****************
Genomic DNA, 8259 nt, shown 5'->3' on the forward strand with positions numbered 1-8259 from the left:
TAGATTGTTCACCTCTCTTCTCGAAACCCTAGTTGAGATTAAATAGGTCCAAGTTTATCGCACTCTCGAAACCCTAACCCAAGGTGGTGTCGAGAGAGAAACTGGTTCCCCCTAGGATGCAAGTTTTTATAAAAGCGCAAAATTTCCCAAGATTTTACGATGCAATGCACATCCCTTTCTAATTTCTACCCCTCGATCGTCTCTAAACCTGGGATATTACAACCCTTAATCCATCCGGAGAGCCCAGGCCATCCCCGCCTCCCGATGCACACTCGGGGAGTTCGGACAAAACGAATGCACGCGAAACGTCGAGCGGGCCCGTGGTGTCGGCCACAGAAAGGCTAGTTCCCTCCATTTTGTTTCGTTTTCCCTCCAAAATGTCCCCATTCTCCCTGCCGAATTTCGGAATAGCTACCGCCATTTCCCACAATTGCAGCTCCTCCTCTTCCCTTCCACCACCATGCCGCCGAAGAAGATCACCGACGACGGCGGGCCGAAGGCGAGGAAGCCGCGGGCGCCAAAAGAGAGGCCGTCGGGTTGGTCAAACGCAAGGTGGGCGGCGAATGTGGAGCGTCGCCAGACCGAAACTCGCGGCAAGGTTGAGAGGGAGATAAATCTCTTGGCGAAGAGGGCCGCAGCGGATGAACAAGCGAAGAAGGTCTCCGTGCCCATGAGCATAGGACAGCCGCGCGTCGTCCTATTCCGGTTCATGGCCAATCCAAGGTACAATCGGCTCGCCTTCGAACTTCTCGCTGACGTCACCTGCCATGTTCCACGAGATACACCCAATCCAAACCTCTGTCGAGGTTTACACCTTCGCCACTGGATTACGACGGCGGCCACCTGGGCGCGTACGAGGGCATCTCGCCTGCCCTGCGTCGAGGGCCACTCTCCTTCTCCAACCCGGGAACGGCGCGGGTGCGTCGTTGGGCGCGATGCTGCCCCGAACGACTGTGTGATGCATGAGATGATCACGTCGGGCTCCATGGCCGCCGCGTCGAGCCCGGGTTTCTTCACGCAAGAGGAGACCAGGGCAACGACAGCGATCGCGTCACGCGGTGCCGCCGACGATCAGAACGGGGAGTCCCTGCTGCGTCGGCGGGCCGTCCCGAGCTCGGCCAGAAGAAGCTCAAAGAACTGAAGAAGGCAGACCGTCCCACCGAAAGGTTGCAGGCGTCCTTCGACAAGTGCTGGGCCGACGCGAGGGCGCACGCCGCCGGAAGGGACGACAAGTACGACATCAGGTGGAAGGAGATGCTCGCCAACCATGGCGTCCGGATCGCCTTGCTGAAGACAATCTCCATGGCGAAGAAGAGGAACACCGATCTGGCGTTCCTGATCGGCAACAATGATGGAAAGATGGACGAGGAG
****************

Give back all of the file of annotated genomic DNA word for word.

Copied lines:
Genomic DNA, 8259 nt, shown 5'->3' on the forward strand with positions numbered 1-8259 from the left:
TAGATTGTTCACCTCTCTTCTCGAAACCCTAGTTGAGATTAAATAGGTCCAAGTTTATCGCACTCTCGAAACCCTAACCCAAGGTGGTGTCGAGAGAGAAACTGGTTCCCCCTAGGATGCAAGTTTTTATAAAAGCGCAAAATTTCCCAAGATTTTACGATGCAATGCACATCCCTTTCTAATTTCTACCCCTCGATCGTCTCTAAACCTGGGATATTACAACCCTTAATCCATCCGGAGAGCCCAGGCCATCCCCGCCTCCCGATGCACACTCGGGGAGTTCGGACAAAACGAATGCACGCGAAACGTCGAGCGGGCCCGTGGTGTCGGCCACAGAAAGGCTAGTTCCCTCCATTTTGTTTCGTTTTCCCTCCAAAATGTCCCCATTCTCCCTGCCGAATTTCGGAATAGCTACCGCCATTTCCCACAATTGCAGCTCCTCCTCTTCCCTTCCACCACCATGCCGCCGAAGAAGATCACCGACGACGGCGGGCCGAAGGCGAGGAAGCCGCGGGCGCCAAAAGAGAGGCCGTCGGGTTGGTCAAACGCAAGGTGGGCGGCGAATGTGGAGCGTCGCCAGACCGAAACTCGCGGCAAGGTTGAGAGGGAGATAAATCTCTTGGCGAAGAGGGCCGCAGCGGATGAACAAGCGAAGAAGGTCTCCGTGCCCATGAGCATAGGACAGCCGCGCGTCGTCCTATTCCGGTTCATGGCCAATCCAAGGTACAATCGGCTCGCCTTCGAACTTCTCGCTGACGTCACCTGCCATGTTCCACGAGATACACCCAATCCAAACCTCTGTCGAGGTTTACACCTTCGCCACTGGATTACGACGGCGGCCACCTGGGCGCGTACGAGGGCATCTCGCCTGCCCTGCGTCGAGGGCCACTCTCCTTCTCCAACCCGGGAACGGCGCGGGTGCGTCGTTGGGCGCGATGCTGCCCCGAACGACTGTGTGATGCATGAGATGATCACGTCGGGCTCCATGGCCGCCGCGTCGAGCCCGGGTTTCTTCACGCAAGAGGAGACCAGGGCAACGACAGCGATCGCGTCACGCGGTGCCGCCGACGATCAGAACGGGGAGTCCCTGCTGCGTCGGCGGGCCGTCCCGAGCTCGGCCAGAAGAAGCTCAAAGAACTGAAGAAGGCAGACCGTCCCACCGAAAGGTTGCAGGCGTCCTTCGACAAGTGCTGGGCCGACGCGAGGGCGCACGCCGCCGGAAGGGACGACAAGTACGACATCAGGTGGAAGGAGATGCTCGCCAACCATGGCGTCCGGATCGCCTTGCTGAAGACAATCTCCATGGCGAAGAAGAGGAACACCGATCTGGCGTTCCTGATCGGCAACAATGATGGAAAGATGGACGAGGAG